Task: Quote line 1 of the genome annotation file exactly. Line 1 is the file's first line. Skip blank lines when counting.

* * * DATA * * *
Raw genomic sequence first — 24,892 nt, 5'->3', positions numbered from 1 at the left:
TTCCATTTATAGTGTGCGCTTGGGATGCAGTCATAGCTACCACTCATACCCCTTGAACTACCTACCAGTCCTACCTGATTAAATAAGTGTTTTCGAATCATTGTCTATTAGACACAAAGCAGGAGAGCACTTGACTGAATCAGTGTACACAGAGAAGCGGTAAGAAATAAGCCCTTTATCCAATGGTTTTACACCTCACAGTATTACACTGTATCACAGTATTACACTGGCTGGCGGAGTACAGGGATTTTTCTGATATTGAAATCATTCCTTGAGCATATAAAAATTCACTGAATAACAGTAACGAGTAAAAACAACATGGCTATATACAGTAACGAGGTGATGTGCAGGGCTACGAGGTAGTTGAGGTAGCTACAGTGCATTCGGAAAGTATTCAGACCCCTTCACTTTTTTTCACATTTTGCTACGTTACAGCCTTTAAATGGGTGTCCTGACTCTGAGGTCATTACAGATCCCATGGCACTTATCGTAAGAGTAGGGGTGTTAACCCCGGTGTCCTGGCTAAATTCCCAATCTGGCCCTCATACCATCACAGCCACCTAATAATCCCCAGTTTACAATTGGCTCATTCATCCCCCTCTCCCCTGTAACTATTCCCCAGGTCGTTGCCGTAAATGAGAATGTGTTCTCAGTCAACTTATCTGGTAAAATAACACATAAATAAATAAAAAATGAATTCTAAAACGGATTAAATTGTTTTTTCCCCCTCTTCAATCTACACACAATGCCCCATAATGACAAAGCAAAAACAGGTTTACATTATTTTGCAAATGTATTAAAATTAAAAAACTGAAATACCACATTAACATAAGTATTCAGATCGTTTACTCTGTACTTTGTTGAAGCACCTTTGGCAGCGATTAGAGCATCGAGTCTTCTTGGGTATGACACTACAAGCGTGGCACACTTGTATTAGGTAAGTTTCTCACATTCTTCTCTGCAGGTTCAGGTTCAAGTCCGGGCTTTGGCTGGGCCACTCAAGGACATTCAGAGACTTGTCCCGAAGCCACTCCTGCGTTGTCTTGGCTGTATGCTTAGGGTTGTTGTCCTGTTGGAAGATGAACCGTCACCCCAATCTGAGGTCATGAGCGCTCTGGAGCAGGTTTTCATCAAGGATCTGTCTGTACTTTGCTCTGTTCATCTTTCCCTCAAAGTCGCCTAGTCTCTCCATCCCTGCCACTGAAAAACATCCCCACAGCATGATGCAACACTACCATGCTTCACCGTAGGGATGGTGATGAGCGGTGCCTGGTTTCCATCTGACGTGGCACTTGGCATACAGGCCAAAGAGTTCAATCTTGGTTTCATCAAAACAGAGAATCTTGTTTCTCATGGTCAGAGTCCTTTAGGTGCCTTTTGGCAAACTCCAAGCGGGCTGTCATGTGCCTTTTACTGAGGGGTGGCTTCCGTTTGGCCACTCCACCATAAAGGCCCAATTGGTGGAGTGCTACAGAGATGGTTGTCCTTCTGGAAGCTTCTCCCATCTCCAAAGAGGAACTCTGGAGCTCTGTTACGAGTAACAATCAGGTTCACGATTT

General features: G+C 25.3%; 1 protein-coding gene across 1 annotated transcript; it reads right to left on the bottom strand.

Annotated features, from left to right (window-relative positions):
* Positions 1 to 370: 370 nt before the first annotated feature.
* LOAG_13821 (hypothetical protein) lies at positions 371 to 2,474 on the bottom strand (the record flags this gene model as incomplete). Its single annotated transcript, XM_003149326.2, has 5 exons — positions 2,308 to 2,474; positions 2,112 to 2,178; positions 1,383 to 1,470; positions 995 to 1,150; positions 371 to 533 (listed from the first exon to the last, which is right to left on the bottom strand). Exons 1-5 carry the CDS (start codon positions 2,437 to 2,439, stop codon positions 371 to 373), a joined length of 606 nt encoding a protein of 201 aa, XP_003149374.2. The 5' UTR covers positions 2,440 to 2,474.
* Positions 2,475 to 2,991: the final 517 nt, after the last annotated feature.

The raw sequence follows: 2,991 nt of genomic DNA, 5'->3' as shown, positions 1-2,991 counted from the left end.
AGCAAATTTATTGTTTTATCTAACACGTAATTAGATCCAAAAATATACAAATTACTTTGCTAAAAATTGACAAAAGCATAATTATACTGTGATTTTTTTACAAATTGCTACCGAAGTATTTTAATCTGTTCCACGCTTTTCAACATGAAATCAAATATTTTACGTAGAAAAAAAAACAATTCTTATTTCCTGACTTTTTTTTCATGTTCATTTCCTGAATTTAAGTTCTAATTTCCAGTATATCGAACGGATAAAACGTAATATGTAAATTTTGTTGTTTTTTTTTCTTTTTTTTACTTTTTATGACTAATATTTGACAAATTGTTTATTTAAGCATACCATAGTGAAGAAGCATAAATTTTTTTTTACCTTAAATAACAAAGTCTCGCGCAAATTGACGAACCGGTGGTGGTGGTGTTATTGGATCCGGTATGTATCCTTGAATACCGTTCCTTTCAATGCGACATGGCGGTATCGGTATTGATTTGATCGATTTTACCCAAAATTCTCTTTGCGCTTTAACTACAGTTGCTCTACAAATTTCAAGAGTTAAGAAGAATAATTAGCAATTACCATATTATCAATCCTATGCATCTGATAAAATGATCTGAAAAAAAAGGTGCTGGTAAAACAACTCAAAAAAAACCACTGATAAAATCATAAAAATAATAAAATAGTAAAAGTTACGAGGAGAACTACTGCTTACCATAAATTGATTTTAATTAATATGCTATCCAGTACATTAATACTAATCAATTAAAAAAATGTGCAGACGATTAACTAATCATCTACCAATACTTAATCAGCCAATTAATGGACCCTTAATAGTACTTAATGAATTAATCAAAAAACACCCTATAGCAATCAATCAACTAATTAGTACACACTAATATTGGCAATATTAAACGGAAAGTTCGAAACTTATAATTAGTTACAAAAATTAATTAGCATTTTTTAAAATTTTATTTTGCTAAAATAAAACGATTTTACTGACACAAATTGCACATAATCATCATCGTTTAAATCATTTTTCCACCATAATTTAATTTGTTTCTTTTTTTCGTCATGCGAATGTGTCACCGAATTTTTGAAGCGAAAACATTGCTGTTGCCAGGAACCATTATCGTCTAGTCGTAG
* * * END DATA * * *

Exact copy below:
Raw genomic sequence first — 24,892 nt, 5'->3', positions numbered from 1 at the left: